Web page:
Given a time-series prediction with a Recurrent Neural Network (doesn't matter if LSTM/GRU/...), a forecast might look like this:

time-series forecast

to_predict (orange) was fed to the model, predicted (purple) is the forecast resulting from the RNN-model and correct (dashed blue) is how it should have benn forecasted correctly.

As can be seen, to_predict (as well as all the training-data) is quite "spiky", while the forecast is much smoother. The smoothness is presumably the result of the models architecture etc.; anyhow, my question aims somewhere else (even though connected to this):

Is a smooth forecast that more or less middles the zigzag of peaks and valleys of the correct data a hint for...

  • ... a generalizing model, ...
  • ... or is the absence of such zigzags a sign that its forecast-quality is low ...
  • ... or neither (respectively no conclusion can be drawn at all)?

I intentionally did not mention any criteria like MAE, MAPE etc. since I am only concerned with this graphical interpretation.


1 Answer 1


Maybe a little bit late to the party, but this might help you in the future:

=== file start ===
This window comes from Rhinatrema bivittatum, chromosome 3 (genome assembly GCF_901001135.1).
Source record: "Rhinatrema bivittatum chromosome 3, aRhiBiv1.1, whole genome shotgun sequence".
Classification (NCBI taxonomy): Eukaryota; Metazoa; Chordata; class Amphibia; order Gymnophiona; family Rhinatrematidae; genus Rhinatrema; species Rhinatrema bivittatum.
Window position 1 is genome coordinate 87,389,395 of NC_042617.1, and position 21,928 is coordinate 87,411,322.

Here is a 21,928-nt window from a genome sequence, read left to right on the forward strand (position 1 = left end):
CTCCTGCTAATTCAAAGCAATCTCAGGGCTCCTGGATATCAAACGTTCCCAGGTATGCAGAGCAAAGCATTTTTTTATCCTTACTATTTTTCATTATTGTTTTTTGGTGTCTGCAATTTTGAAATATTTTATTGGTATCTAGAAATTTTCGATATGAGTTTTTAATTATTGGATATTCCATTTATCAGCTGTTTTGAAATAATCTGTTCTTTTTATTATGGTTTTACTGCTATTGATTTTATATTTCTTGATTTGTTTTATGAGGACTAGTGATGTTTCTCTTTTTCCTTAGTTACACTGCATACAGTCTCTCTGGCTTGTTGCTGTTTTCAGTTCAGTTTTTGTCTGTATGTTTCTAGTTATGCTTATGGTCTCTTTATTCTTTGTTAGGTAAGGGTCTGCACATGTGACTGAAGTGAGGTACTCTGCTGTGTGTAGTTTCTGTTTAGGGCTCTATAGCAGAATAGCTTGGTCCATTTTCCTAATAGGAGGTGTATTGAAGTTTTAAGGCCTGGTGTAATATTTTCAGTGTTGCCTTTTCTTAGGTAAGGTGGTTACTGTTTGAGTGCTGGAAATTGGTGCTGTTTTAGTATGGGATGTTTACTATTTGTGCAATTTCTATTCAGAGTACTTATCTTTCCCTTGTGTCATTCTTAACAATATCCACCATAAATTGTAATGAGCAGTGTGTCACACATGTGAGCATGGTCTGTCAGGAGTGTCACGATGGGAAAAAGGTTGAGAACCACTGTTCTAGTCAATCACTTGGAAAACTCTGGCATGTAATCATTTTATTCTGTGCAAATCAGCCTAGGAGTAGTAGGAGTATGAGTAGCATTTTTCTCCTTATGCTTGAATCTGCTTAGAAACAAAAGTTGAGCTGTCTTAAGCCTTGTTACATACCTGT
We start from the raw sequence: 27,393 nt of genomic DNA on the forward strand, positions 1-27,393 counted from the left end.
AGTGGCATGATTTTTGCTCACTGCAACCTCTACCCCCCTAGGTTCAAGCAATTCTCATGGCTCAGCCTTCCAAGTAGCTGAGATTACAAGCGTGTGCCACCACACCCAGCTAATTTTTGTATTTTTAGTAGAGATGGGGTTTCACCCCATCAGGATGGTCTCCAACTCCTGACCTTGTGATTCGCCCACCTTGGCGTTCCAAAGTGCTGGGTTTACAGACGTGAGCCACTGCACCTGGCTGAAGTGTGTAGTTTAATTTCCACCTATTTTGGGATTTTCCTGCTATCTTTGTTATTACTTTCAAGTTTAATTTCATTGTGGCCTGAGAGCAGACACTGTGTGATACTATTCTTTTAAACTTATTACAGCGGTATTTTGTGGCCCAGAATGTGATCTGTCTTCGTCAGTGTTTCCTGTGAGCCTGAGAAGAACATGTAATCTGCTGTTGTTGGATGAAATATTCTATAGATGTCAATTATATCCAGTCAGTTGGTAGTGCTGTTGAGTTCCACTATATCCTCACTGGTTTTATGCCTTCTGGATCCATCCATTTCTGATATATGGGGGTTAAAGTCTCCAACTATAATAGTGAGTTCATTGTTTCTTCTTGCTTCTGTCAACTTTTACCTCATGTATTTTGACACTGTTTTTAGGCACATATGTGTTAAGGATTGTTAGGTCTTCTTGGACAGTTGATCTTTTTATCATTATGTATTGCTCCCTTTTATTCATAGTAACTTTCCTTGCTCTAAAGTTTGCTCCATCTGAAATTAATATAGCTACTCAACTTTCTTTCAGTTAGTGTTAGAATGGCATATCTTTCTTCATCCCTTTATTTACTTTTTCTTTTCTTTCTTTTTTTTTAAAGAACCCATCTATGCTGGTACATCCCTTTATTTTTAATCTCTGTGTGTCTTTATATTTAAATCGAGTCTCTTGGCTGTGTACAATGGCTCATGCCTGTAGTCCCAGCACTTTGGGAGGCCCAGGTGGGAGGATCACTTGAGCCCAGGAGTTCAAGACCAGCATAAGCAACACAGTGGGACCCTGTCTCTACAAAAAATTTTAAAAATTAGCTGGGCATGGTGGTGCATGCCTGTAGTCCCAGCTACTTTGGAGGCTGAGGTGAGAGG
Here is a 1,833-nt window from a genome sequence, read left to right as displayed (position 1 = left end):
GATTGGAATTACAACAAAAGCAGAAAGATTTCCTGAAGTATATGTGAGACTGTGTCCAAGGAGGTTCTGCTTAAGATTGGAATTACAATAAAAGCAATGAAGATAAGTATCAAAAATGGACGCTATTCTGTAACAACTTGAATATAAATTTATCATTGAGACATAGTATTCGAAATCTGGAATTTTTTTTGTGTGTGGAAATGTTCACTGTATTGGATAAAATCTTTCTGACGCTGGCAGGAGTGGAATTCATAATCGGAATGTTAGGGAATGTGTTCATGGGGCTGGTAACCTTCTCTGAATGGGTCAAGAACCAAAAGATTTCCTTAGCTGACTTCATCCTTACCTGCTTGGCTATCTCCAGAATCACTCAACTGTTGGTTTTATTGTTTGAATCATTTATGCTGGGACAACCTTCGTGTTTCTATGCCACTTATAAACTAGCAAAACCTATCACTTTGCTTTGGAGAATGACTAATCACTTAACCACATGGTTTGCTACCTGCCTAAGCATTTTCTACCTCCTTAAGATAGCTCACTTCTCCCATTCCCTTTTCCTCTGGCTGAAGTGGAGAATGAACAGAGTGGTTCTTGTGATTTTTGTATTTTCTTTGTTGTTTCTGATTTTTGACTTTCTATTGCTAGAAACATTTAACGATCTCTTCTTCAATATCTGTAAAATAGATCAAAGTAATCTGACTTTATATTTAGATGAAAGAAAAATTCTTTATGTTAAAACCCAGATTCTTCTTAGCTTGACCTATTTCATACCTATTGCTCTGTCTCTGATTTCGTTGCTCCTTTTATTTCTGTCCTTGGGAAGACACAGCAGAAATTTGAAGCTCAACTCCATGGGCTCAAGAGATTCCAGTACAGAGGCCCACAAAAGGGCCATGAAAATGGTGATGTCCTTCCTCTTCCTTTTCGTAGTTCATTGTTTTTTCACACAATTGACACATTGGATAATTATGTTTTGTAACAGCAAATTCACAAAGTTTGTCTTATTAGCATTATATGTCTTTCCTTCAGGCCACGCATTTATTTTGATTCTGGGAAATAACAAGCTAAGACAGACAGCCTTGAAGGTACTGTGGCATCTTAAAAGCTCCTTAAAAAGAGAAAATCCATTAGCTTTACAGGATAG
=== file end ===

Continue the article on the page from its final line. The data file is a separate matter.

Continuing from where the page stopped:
Neural networks in general are heavily overparameterised functions that are fitted to match the training data. This is true for simple MLPs or more complex RNNs. These functions never encapsulate the "true" function, but only approximate it.

In you data, the spikes are simply outliers (meaning that they cannot be explained by the given, underlying input data). This means that to approximate those outliers, a function of your given inputs is not enough, since you are "averaging out" or ignoring these spkies as outliers during training (I assume you have a large dataset to train on).

See it that way: the given input data to your approximated function is not enough to explain the full "world" that your time series exists in.


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